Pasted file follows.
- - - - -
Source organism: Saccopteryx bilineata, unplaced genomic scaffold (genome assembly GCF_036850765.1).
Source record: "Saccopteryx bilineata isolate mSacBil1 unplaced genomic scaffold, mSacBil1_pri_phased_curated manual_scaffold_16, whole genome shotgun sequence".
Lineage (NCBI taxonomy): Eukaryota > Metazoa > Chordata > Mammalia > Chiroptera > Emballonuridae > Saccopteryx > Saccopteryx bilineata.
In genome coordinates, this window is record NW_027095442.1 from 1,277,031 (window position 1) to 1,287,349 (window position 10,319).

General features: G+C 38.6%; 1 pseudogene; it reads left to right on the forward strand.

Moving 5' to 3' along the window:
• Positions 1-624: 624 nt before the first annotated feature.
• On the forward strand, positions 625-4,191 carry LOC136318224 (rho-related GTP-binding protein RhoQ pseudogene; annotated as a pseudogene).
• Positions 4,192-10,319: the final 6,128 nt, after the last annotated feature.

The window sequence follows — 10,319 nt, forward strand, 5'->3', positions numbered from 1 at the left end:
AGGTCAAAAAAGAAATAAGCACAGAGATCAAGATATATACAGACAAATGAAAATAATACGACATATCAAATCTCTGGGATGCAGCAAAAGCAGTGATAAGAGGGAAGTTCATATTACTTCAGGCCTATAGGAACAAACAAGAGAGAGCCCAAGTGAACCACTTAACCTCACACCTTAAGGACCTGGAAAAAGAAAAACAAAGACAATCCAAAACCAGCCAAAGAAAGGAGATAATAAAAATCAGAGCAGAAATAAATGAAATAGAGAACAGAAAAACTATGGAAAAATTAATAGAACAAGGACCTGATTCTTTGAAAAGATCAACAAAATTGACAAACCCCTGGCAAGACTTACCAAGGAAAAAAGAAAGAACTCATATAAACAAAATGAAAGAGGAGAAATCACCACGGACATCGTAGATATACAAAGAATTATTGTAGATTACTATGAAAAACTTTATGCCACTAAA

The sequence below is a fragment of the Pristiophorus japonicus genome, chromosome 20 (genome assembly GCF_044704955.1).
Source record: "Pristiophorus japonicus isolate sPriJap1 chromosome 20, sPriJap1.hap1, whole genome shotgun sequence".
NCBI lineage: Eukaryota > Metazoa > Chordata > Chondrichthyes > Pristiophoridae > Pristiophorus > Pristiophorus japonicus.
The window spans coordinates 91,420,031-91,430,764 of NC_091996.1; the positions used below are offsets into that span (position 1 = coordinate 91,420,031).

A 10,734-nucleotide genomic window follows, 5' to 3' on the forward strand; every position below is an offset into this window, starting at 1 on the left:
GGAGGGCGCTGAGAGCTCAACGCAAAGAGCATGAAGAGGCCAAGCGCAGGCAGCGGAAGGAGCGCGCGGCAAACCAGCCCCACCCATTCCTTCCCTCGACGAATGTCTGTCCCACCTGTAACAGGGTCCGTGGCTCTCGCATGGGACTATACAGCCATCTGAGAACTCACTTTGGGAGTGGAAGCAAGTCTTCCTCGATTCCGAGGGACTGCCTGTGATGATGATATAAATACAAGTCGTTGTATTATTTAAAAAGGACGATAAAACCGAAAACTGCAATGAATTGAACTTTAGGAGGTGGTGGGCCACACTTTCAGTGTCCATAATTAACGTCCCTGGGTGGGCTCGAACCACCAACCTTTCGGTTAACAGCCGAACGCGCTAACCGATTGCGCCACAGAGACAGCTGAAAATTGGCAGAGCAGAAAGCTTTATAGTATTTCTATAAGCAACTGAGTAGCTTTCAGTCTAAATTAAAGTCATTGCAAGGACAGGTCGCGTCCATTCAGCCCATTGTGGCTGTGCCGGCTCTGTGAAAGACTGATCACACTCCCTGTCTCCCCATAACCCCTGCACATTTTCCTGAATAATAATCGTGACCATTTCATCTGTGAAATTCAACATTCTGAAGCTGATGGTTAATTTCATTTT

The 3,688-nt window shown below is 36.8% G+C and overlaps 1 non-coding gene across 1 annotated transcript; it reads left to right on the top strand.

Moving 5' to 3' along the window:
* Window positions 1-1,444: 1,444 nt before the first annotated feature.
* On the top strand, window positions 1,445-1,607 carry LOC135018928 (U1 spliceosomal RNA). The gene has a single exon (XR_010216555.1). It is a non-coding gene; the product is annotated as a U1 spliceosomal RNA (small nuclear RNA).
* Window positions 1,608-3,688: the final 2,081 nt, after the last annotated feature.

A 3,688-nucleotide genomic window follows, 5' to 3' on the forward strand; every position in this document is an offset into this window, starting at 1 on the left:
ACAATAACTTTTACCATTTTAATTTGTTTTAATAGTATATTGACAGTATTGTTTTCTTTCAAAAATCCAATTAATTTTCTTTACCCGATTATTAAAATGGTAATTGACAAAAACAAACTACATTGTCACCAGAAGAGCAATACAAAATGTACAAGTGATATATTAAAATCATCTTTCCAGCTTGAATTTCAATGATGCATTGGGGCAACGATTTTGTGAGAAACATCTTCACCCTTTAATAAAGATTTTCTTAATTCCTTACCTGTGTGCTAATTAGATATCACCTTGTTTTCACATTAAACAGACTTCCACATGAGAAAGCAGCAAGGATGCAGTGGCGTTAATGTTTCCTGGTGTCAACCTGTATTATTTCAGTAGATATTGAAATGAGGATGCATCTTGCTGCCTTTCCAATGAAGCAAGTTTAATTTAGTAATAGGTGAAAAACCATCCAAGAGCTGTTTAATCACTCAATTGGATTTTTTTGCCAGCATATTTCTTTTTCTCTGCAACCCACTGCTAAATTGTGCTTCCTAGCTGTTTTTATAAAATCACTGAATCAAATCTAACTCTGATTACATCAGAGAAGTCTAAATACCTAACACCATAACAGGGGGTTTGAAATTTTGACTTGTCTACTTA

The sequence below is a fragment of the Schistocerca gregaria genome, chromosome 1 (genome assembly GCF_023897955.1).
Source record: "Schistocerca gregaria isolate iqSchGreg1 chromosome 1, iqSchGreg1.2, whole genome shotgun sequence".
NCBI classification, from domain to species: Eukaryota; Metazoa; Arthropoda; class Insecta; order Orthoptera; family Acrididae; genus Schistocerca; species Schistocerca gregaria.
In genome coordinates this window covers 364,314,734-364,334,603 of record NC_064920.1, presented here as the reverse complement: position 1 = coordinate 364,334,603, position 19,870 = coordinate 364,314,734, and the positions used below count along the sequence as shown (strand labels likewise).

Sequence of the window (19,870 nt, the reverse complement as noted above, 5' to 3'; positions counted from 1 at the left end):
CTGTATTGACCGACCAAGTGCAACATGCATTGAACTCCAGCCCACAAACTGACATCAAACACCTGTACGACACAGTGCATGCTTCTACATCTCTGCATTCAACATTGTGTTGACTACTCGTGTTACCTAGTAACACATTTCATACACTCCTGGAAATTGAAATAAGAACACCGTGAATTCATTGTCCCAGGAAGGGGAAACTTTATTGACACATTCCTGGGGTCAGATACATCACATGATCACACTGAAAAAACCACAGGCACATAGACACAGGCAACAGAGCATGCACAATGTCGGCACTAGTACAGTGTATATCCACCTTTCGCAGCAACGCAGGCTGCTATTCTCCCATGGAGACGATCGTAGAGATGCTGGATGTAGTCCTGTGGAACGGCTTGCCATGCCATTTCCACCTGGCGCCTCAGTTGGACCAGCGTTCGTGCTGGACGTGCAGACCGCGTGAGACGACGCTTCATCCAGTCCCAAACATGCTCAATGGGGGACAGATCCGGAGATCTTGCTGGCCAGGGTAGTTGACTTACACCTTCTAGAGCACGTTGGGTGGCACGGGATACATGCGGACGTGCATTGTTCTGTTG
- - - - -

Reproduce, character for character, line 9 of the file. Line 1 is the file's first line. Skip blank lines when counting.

• Positions 4,192-10,319: the final 6,128 nt, after the last annotated feature.